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Week 4 Fall                        Geauga County, Ohio
Nov. 20, 2013

The Fair Share

What's cropping up!
In this week's shares
Bulk veggies
Get fresh baked goods at Countryside Bakery
Last-minute turkey orders still being accepted
Member Laura Novak's column
Farming, environment, local food in the news
Anyone can sign up for our newsletter
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"Every season hath its pleasures;

Spring may boast her flowery prime,
Yet the vineyard's ruby treasures
Brighten Autumn's sob'rer time."
~ Thomas Moore,

Spring and Autumn









Welcome to Week 4 of the Fall Program. We're excited about a range of new ideas and approaches that we will be working on in the near future, and we are anxious to share them with you. The smaller program and the more relaxed pace in the fall allow a little more flexibility for us to try new things.


For the next few weeks we will be testing a new produce ordering system in the extras section of our website. We've had several requests from members who would like to add some additional produce items to their weekly delivery every once in a while, when we have extra items available. If you would like to get some additional potatoes or garlic, for example, just head to our extras section and place your order. It will be delivered with your share in a separate paper bag or box with your name. Something different to note: produce orders must be received by Monday at midnight for delivery on the following Thursday or Saturday.


We are also working on developing a Geauga Family Farms Marketplace section for our website. It will be a great place to go for information on our partners and associated businesses. Special events and offers will also be included here.


We know that we need to continue to evolve to make sure that we are meeting the needs of our members, and it's important to us to make sure we are providing you with the best service possible. Your questions and comments help to guide the program, and your active participation is greatly appreciated.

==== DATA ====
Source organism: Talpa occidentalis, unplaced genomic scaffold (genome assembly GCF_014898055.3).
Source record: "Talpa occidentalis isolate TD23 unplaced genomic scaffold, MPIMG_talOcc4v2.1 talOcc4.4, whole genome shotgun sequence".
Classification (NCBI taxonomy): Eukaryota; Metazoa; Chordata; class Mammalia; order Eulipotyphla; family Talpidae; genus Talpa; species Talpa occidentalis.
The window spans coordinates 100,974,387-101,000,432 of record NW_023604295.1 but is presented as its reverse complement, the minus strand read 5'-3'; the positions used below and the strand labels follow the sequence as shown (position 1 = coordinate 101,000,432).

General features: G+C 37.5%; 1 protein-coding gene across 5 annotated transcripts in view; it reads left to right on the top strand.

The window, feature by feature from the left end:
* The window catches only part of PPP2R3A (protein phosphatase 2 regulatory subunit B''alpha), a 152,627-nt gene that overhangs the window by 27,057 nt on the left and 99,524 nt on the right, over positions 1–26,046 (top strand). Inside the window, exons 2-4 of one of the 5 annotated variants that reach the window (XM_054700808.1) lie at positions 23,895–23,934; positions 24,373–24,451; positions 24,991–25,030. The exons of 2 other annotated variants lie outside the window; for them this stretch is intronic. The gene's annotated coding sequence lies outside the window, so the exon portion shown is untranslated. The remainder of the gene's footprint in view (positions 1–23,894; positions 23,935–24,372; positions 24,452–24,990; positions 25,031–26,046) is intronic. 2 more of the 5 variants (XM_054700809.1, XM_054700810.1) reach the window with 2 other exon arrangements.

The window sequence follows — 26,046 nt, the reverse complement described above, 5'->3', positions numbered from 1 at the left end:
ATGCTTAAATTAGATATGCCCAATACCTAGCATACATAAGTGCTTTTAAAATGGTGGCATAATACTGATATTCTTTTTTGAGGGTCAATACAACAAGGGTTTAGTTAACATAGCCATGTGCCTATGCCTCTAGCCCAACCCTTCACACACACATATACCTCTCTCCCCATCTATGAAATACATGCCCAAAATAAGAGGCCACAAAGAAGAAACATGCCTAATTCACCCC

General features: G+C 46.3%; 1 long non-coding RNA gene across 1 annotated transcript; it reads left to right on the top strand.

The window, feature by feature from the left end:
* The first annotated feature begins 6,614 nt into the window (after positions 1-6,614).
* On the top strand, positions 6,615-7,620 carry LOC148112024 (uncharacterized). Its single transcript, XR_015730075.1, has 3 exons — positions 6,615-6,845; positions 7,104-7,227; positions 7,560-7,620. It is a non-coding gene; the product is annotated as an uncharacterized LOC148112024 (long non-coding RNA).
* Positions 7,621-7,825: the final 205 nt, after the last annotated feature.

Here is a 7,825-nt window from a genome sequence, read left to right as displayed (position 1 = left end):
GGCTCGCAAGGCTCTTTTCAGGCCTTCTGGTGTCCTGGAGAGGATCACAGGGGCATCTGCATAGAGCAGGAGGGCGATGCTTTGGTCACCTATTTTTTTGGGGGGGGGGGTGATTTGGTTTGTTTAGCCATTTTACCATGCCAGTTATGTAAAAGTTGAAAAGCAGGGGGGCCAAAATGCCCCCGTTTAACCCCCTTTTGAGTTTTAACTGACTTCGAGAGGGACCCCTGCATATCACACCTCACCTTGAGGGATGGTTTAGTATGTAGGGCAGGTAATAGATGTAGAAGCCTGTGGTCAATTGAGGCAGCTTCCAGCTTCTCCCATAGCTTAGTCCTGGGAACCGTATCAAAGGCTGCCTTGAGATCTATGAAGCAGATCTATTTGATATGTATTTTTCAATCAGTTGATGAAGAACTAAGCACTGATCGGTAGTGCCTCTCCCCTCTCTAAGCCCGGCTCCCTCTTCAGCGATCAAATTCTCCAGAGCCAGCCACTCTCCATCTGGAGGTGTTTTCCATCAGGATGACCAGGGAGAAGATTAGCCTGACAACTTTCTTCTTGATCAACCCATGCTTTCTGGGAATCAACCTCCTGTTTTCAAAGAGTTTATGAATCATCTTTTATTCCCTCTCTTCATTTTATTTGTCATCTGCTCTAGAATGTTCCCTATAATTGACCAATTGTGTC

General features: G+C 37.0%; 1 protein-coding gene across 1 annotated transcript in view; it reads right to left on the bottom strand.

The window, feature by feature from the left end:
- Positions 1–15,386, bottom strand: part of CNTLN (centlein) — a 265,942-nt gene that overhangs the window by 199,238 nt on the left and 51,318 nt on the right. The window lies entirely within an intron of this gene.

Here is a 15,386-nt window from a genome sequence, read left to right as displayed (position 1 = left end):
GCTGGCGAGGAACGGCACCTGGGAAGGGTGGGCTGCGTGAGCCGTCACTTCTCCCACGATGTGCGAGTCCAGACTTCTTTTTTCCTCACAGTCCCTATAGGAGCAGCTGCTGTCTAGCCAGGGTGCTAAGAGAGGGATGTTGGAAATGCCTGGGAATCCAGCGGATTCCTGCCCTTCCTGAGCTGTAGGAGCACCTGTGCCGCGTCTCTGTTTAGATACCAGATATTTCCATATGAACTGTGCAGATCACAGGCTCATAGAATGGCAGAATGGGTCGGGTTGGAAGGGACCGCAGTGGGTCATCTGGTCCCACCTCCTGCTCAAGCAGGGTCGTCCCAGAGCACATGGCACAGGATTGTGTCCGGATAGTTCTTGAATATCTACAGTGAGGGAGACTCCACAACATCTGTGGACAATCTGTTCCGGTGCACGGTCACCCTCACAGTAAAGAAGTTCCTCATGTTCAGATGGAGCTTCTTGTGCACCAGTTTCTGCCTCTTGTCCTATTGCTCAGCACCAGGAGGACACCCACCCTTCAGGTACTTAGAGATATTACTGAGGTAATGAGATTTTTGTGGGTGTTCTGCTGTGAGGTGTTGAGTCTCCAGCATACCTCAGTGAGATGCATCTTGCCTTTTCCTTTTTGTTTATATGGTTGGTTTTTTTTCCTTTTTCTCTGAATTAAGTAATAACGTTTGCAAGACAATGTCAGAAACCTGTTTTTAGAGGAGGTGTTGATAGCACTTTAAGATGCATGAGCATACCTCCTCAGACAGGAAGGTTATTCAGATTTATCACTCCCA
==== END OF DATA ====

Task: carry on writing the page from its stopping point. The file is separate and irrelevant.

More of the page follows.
Please remember that next week is the holiday break, and we will not be delivering shares. We will resume deliveries the following week. We will be thinking of all of our members next week as we reflect upon the many things for which we are thankful. Thank you for your support of local, family farms.



Michelle, Laura and the farmers of Geauga Family Farms


In this week's shares

In this week's shares, CSA members can expect things such as pumpkins, butternut squash, kohlrabi, cabbage, sweet, Yukon Gold and redskin potatoes, Lacinato, Winterbore and Red Russian kale, red leaf, green leaf or Romaine lettuce, beets, radishes, garlic, leeks, green peppers, hot peppers, storage onions, bunching onions, shallots and Brussels sprouts.


NOTE: You may or may not receive all of the types of produce listed above. This is a list of possible items. Different size shares and shares received at different times of the week may include different items. 


Bulk veggies

We still have lots of great vegetables available in bulk for canning, preserving and storage. Check out the current list below.

Storage onions: $13/half-bushel

Sweet potatoes: #1 - $32/half-bushel; #2 $21/half-bushel (about 20 pounds)

Redskin potatoes: $23/half-bushel

Yukon Gold potatoes: $23/half-bushel

Garlic: Small/Medium heads $1 each or 6/$5. Large heads $2 each.


Helpful hint: If you are planning to order bulk produce, you may want to make sure you can process these items as soon as possible after receiving them. At a minimum, items should be removed from their boxes and stored in the manner most appropriate for that type of produce to maximize shelf life. 


Storage: If onions are stored in a cool, dry place, they can last up to five months. A basement is an ideal place to store them. Onions also may be frozen for use in soups and stews.